Eddie Head felt a deep pull toward his Saskatchewan First Nation as it was enveloped in devastation.
He had been a community leader for decades for James Smith Cree Nation and served a term as chief. But as he learned about the horrors of a stabbing rampage over the Labour Day weekend last year, an even more difficult connection became clear — the killer was his nephew.
“I felt obligated to come back home,” Head says from the band office in the community northeast of Saskatoon.
Chaos descended on the tight-knit community almost a year ago as Myles Sanderson, 32, moved from home to home, busting down doors and attacking people. Death and injury followed Sanderson as he stole vehicles or fled on foot, with no one knowing exactly where he would head next.
Eleven people were killed and 17 were injured on the First Nation and in the nearby village of Weldon.
Sanderson died in police custody a few days later.
The killer may be gone but the loss and fear he caused remains. Fresh flowers are still regularly placed at the grave sites of those who died and a memorial on the side of the road is a constant reminder.
“Some days I still wake up in the morning crying,” says Brian (Buggy) Burns.
His wife, Bonnie, 48, and son Gregory, 28, were killed. Another 14-year-old son was stabbed but survived.
At night, Burns tosses and turns. You get used to sharing a bed with someone, he says, and then they are suddenly gone.
The family moved into a new, much smaller home away from where the killings happened. For a while, Burns relied on alcohol to help him sleep. But, he says, after a serious health scare, he realized he had to get sober. He couldn’t leave his surviving children without any parents.
Sometimes he thinks about leaving the First Nation because there are too many horrific memories. For now, he’s just taking it day by day.
“It’s tough to bury your wife and son at the same time,” Burns says. “I don’t know if I’ll ever get over it.”
Herbert Burns’ sister, Gloria Lydia Burns, 61, died trying to assist Brian Burns’ wife, who called for help that morning.
There is still a strong sense of community, but it has been damaged, he says.
“People tend to have lost trust in each other.”
Some people left and never returned, says Victor Sanderson. His sister, Joyce Burns, was seriously injured in the attack and his brother-in-law, Earl Burns Sr., was killed.
“You can’t just push this under the carpet,” Sanderson says from Debden, Sask.
“This is the product of intergenerational trauma.”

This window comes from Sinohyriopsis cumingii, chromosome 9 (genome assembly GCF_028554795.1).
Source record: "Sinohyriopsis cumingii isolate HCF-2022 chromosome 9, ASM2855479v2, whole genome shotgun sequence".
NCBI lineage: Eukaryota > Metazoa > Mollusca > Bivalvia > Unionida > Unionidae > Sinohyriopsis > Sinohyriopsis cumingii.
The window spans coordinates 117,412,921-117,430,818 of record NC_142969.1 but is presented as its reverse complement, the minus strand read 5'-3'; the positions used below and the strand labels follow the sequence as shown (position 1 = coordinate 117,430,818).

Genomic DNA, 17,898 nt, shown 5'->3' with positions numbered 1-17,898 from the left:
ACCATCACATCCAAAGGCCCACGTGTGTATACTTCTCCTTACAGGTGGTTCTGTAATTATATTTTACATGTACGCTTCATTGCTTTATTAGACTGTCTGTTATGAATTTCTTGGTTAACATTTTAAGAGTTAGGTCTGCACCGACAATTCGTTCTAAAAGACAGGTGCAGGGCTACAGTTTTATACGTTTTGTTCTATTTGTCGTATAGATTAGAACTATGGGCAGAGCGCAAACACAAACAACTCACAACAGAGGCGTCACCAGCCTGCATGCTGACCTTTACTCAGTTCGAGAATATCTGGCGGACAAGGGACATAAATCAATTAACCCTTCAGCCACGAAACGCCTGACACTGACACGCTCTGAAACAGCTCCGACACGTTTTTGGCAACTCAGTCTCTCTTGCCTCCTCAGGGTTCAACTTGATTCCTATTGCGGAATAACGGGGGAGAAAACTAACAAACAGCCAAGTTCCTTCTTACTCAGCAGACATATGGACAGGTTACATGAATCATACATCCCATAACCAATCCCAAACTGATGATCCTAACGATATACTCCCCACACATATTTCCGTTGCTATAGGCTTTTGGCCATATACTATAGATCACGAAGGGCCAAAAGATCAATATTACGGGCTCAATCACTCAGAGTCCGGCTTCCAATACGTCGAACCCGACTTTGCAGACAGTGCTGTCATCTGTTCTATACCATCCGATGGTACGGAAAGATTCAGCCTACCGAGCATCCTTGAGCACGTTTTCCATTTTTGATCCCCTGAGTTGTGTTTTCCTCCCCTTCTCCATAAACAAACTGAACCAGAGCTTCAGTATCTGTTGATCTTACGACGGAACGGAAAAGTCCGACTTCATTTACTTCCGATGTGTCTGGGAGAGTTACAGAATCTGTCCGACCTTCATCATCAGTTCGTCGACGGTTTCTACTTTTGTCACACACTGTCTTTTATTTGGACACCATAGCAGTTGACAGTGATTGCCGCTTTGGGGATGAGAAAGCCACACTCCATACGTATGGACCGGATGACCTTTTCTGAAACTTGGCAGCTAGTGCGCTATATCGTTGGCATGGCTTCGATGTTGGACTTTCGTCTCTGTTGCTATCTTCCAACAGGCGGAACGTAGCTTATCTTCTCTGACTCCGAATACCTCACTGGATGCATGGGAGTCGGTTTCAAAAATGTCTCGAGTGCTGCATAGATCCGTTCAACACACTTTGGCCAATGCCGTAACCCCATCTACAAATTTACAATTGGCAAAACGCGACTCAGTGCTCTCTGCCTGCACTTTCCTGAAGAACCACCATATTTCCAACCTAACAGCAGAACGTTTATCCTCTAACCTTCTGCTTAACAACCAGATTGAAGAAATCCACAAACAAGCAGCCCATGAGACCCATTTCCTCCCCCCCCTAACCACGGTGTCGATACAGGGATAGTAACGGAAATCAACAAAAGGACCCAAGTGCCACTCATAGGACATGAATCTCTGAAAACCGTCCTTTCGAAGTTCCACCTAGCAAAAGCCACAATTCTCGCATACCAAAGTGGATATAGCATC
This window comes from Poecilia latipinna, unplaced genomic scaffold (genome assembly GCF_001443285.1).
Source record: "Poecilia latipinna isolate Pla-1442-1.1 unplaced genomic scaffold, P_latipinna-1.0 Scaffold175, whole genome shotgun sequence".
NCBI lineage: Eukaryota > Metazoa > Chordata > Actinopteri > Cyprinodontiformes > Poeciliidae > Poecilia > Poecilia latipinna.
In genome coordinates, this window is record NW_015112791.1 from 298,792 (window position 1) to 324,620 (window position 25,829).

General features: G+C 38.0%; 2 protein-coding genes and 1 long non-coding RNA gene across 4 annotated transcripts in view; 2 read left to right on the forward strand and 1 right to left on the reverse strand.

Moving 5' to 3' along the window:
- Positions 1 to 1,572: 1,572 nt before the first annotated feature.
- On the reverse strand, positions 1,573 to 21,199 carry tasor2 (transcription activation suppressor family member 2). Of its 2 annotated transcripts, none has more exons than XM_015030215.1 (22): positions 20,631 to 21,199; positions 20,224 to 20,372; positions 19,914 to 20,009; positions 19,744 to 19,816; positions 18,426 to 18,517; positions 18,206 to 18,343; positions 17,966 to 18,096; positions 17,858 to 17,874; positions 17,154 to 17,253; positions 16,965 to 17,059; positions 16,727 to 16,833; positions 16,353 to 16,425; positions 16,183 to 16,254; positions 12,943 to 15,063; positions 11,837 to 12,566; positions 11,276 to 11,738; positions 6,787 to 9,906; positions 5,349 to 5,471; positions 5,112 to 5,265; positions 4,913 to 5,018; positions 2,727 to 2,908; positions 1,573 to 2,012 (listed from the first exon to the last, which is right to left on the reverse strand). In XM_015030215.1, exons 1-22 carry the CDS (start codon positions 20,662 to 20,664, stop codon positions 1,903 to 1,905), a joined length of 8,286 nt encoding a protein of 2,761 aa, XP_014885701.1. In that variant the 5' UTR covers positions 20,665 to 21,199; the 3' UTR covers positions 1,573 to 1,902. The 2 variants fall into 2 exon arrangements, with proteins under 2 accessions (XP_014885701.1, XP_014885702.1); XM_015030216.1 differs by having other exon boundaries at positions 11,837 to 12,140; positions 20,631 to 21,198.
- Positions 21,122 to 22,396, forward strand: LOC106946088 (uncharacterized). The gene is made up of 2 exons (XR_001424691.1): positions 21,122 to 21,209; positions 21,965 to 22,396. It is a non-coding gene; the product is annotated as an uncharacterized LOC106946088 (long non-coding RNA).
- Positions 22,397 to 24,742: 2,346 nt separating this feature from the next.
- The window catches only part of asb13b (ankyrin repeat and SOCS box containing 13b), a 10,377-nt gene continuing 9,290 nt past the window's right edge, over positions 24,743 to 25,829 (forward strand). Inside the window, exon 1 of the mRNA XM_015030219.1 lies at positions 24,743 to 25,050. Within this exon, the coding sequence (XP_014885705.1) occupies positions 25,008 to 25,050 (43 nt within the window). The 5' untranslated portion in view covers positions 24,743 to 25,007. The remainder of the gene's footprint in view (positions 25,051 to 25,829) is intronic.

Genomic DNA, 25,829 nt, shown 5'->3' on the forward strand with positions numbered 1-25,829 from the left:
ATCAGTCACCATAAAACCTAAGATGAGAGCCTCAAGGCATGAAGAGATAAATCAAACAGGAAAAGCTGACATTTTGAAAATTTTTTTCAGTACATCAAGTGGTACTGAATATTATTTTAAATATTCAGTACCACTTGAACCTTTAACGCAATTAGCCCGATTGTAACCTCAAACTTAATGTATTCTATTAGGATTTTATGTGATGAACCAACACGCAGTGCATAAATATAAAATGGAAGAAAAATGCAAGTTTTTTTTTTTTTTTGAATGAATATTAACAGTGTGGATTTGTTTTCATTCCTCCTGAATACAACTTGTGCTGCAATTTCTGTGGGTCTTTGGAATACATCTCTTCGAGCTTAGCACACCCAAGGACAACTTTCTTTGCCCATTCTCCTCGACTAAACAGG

The reserve sits near the banks of the North Saskatchewan River, a historic gathering place for many Indigenous communities. Settlers set their sights on the fertile lands that transition from grassland to boreal forest and built Fort à la Corne, which became an important trading post.
The First Nation received its name from the original chief who signed Treaty 6 in 1876. But with settlers came colonization, generations of broken promises and destroyed families.
The community’s children were forced to attend residential schools, including the Anglican-run Gordon’s Indian Residential School that was open until 1996.
The spiritual leader of the Anglican Church, Archbishop of Canterbury Justin Welby, visited James Smith Cree Nation just over three months before the mass killing to apologize for “building hell and putting children into it.”
A handful of children run around a playground at a school across the main road on an August morning as Head walks to the community’s security centre in the band office parking lot.
Head, who was working in construction at the time of the stabbings, was approached afterward to become the community’s justice and policing director.
The community of about 1,900 people now has 28 full-time security officers. Training has been important, Head says, especially for responding to trauma, mental health issues and suicide.
In the past year, the First Nation’s security team has built up its relationship with the closest RCMP detachment in Melfort, 40 kilometres southeast, and Head says the average response time for calls is now 30 minutes. The morning of the stabbings on Sept. 4, 2022, it took nearly 40 minutes after the first 911 call for officers to arrive.
Head says when officers need to respond, security can assist to make sure they have the right information.
“We, the membership and the security people, know each other.”
The long-term plan is to have self-administered policing, but Head says it’s at least five years away. The community has to navigate a legislative and financial maze to make it happen.
In the meantime, Mike Marion is tasked with trying to provide mental health supports. The First Nation’s health director says every single person there has been affected.
“One of the victims was one of our colleagues that worked here, so it really impacted our staff,” Marion says from a boardroom in the James Smith Health Clinic.
Immediately after the attacks, the clinic organized for a crisis support therapist to go to each crime scene. In the days and months after, they brought in more therapists and traditional healing services.
Marion says there’s been an increase in people looking for mental health and addictions counselling. In response, addiction recovery meetings were held biweekly, a men’s support group was created and staff were given more training.
The First Nation also arranged to take affected families to Alberta for equine therapy and recently hosted the Federation of Sovereign Indigenous Nations’ annual traditional health gathering.
Chief Wally Burns says some remain fearful a year later.
“Back in the day, we never used to lock our doors.”
The chief says there’s an urgency to educating politicians and all orders of government on the community’s need for self-administered policing.
“There’s a lot more people that want to get trained and make sure our nation doesn’t go into that area once again.”